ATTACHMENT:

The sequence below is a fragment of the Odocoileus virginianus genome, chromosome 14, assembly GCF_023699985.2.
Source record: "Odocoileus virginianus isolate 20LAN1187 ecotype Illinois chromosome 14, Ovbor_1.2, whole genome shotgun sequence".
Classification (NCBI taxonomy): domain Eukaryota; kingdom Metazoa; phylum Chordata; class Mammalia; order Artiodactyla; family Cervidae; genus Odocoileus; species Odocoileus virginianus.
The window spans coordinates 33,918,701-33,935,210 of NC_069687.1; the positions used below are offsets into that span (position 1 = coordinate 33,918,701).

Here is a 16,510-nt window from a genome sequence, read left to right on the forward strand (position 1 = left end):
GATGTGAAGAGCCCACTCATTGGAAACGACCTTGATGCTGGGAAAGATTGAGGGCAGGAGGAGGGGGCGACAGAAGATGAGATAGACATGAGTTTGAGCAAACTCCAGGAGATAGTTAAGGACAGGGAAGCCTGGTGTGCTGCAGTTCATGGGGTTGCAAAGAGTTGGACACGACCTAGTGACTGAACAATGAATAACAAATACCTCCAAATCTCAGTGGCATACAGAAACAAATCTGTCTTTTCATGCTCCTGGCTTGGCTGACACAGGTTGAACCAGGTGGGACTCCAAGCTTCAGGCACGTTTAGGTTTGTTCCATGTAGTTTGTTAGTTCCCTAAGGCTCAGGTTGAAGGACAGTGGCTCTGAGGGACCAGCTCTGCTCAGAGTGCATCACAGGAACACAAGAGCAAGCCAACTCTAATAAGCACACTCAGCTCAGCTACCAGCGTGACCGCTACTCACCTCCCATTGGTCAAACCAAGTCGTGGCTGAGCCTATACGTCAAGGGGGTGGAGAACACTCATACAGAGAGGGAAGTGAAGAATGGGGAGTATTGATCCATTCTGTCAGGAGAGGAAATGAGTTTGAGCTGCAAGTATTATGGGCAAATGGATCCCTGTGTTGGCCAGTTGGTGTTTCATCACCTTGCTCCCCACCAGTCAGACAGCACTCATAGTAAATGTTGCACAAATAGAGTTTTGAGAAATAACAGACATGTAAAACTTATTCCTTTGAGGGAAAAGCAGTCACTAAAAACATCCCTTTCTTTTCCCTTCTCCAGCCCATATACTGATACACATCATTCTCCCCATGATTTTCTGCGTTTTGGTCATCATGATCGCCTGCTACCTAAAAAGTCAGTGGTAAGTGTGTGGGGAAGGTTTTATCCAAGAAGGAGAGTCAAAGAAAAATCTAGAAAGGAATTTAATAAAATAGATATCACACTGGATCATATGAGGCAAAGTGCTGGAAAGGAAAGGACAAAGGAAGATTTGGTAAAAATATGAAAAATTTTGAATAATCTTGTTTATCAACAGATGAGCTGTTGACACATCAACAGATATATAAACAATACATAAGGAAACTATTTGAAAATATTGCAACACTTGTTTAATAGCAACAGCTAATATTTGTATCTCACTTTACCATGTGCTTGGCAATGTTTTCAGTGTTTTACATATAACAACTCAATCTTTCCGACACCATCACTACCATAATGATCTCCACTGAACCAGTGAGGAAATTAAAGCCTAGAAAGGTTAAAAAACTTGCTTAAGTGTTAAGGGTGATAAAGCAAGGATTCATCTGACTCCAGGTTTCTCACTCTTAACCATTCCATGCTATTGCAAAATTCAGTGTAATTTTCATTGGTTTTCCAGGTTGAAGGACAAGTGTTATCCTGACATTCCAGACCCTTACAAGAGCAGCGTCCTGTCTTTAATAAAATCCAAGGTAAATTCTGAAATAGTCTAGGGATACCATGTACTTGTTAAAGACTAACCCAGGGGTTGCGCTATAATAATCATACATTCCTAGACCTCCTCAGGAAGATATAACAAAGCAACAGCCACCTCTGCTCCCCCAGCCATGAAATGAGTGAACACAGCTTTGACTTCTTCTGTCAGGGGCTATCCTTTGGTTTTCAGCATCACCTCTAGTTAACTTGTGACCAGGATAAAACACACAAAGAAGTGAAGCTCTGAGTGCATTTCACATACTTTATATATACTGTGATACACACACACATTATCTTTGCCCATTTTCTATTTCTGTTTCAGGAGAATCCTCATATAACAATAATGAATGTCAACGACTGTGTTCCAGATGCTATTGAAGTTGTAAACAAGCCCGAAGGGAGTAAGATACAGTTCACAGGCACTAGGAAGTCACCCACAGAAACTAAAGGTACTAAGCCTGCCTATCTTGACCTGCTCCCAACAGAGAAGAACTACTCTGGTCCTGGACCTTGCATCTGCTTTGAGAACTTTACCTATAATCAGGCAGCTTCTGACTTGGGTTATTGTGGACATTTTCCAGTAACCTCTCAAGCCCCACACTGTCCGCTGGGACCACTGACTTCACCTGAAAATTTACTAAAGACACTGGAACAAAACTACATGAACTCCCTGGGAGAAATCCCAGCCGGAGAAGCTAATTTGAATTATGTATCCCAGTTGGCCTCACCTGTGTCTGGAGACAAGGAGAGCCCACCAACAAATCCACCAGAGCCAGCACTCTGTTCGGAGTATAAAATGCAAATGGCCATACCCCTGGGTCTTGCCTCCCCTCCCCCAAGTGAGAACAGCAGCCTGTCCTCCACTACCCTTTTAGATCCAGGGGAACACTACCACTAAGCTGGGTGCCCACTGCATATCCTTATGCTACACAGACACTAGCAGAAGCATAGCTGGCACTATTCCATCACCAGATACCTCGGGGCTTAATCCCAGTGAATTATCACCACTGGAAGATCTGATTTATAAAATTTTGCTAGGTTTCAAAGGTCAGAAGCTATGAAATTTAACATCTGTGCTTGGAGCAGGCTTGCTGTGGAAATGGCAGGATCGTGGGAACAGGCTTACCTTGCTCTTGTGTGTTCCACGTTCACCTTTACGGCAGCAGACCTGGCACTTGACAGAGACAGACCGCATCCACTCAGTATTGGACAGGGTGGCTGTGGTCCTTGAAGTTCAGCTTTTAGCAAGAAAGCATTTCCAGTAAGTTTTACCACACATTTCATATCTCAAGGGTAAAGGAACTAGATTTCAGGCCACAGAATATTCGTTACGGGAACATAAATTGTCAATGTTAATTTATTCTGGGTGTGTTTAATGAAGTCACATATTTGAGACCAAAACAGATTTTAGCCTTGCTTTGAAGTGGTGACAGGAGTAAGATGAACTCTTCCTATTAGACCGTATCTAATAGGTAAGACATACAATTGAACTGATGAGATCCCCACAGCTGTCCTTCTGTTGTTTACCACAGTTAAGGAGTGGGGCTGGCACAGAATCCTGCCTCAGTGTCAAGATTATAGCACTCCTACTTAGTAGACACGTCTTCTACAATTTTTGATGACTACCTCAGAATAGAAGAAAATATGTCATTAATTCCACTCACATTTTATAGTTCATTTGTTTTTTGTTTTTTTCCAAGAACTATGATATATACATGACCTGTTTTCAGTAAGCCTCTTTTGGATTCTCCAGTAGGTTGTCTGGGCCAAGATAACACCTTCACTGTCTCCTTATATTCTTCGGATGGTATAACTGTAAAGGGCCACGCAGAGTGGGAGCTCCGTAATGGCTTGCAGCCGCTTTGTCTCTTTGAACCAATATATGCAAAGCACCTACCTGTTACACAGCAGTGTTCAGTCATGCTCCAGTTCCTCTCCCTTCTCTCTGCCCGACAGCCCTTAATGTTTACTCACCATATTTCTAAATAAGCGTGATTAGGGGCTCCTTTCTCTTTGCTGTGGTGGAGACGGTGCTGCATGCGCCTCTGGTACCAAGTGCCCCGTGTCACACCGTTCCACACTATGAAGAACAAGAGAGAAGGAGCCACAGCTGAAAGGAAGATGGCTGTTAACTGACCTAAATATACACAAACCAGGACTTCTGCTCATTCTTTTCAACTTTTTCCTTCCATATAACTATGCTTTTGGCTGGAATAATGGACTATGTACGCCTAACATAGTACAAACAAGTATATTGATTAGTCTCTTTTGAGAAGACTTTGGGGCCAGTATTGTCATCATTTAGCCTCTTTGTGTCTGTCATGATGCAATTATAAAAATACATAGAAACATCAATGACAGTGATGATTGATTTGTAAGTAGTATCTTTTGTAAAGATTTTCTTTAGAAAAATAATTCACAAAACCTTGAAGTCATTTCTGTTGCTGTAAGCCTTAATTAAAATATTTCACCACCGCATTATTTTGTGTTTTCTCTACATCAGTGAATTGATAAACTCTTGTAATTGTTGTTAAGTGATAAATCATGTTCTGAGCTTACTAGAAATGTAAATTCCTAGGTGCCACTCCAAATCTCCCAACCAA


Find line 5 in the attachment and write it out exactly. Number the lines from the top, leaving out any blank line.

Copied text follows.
Here is a 16,510-nt window from a genome sequence, read left to right on the forward strand (position 1 = left end):